Malawi Electoral Commission hits back at teachers, says were ineffective

The Malawi Electoral Commission, which is struggling to pay polling staff for May 20 elections, has announced it will no longer engage teachers as presiding officers and supervisors in future Presidential, Parliamentary and Local Government Elections.

The Commission, currently conducting post-elections review meetings across the country, says teachers, highly used in theMay 20 tripartite elections, have proved ineffective.

Chingota in interview with Nyasa Times

Chingota : MEC will advertise positions of returning officers

This comes barely few days after Teachers Union of Malawi (Tum) announced that it  will never allow teachers work for the electoral body since Mec has not yet paid teachers for their services in the 2014 tripartite elections.

Commissioner Gloria Chingota asserted  that during the 2019 polls, the electoral body will advertise for the positions of presiding officers and supervisors.

But TUM described the move as “unfortunate”, claiming that the Commission failed to provide the teachers with sufficient resources for the May 20 polls.

“Teachers are not the ones to blame as they were not given the required equipment to execute their duties,” said TUM general secretary Denis Kalekeni.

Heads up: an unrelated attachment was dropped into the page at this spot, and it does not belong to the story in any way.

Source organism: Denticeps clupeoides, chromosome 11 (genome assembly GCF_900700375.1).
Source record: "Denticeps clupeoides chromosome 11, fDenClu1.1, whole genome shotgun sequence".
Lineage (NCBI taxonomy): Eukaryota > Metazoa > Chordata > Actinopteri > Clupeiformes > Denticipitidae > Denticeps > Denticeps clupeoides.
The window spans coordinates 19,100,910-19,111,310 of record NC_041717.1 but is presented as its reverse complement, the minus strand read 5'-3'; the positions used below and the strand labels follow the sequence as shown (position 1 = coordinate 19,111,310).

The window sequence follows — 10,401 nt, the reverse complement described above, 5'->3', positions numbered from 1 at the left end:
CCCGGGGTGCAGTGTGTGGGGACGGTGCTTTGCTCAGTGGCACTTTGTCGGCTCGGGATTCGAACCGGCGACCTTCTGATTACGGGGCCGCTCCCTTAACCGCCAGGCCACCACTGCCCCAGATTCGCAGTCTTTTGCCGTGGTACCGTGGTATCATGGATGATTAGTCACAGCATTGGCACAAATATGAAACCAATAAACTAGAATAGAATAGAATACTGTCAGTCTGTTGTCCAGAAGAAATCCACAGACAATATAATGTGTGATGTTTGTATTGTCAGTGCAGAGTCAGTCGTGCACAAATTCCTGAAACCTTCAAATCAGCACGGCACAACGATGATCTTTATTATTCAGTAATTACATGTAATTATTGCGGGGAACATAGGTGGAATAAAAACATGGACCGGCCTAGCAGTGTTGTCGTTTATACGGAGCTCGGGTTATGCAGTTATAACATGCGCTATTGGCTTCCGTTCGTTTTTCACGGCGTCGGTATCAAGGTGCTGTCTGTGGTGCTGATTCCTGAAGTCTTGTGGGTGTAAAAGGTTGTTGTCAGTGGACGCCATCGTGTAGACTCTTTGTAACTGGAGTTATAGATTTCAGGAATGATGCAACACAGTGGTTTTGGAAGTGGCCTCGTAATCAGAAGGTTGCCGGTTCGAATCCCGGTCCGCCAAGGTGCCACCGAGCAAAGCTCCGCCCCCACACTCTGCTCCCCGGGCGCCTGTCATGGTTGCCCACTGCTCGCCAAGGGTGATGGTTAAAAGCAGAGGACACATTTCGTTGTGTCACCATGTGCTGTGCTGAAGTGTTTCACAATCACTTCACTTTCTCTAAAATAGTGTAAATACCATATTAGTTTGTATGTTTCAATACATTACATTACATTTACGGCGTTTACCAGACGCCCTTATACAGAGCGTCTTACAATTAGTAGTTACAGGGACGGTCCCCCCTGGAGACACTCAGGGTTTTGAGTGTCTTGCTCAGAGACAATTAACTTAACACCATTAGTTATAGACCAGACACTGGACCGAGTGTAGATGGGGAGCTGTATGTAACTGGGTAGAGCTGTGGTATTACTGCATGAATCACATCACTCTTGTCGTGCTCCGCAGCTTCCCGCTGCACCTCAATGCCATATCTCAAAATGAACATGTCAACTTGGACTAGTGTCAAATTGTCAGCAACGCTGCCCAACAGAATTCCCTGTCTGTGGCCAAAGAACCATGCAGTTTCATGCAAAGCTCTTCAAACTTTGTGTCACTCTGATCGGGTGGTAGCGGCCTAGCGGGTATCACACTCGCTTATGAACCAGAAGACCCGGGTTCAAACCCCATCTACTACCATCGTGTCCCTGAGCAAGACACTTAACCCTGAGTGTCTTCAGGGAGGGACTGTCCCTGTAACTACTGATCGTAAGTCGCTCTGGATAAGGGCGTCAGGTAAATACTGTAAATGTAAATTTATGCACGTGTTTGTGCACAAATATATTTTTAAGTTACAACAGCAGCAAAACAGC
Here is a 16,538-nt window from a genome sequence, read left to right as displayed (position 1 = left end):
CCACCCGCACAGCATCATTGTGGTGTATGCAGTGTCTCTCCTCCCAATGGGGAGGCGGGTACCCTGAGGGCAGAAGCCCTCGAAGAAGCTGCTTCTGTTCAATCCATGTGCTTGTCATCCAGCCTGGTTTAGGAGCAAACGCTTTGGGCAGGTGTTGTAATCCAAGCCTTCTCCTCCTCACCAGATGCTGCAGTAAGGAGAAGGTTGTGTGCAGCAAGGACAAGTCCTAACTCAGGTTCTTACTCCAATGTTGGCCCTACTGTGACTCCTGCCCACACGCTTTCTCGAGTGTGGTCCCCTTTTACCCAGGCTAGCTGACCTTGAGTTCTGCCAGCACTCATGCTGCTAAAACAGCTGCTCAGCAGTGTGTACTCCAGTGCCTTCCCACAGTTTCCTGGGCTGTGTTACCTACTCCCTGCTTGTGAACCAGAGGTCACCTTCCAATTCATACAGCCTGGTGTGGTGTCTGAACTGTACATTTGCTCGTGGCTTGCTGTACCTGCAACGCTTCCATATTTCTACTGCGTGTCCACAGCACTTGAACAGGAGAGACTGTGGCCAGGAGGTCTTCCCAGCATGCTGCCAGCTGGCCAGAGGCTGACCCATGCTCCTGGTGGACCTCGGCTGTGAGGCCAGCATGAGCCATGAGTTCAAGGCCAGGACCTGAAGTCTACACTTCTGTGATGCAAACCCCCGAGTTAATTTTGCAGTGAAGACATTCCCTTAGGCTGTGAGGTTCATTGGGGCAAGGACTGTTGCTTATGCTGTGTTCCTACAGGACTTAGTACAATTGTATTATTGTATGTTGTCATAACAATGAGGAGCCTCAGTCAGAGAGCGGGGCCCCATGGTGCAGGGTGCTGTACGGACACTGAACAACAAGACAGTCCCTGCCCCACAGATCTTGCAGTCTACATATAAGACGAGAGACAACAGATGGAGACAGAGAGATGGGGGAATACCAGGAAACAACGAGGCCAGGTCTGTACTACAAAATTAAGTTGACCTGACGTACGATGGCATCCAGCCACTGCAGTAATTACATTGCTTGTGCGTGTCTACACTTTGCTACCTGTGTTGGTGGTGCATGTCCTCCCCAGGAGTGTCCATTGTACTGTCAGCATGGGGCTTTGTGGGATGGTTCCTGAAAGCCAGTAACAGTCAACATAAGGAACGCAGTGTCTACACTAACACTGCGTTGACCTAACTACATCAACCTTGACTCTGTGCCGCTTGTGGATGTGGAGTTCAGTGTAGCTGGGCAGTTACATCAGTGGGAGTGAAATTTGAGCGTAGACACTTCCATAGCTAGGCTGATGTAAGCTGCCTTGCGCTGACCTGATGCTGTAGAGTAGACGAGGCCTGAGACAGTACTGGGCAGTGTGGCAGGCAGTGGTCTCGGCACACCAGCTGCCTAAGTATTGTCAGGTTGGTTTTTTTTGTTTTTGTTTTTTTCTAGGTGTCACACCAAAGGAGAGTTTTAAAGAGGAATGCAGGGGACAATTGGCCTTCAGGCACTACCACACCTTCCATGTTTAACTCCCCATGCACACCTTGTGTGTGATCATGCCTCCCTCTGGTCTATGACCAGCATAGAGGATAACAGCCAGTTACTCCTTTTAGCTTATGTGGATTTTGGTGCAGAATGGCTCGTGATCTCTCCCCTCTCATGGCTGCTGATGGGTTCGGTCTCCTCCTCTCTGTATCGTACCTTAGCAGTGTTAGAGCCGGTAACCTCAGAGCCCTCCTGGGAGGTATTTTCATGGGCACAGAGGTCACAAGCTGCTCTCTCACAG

One teacher, who was engaged in May 20 polls and asked for anonymity, also blamed the Commission as it did not spare time to verify and scrutinise the presiding officers and supervisors if they were really teachers.

“Where I live, people from Agriculture, Admarc, hospital workers, vendors, students, ands chool leavers were also recruited leaving many teachers kindly willing to take part.

“Now how do you expect high quality services from such kind of people?,” she queried.

The elections review meeting being conducted at Council level are aimed at reflecting on the May 20 polls.

“In the past elections, election review meetings have been conducted at national level. Although such approach is good but it denies an opportunity to get reflections at the local or council level,” said Chingota.

She observed that there are many challenges and best practices experienced at council level, which may not be well highlighted at national conferences.

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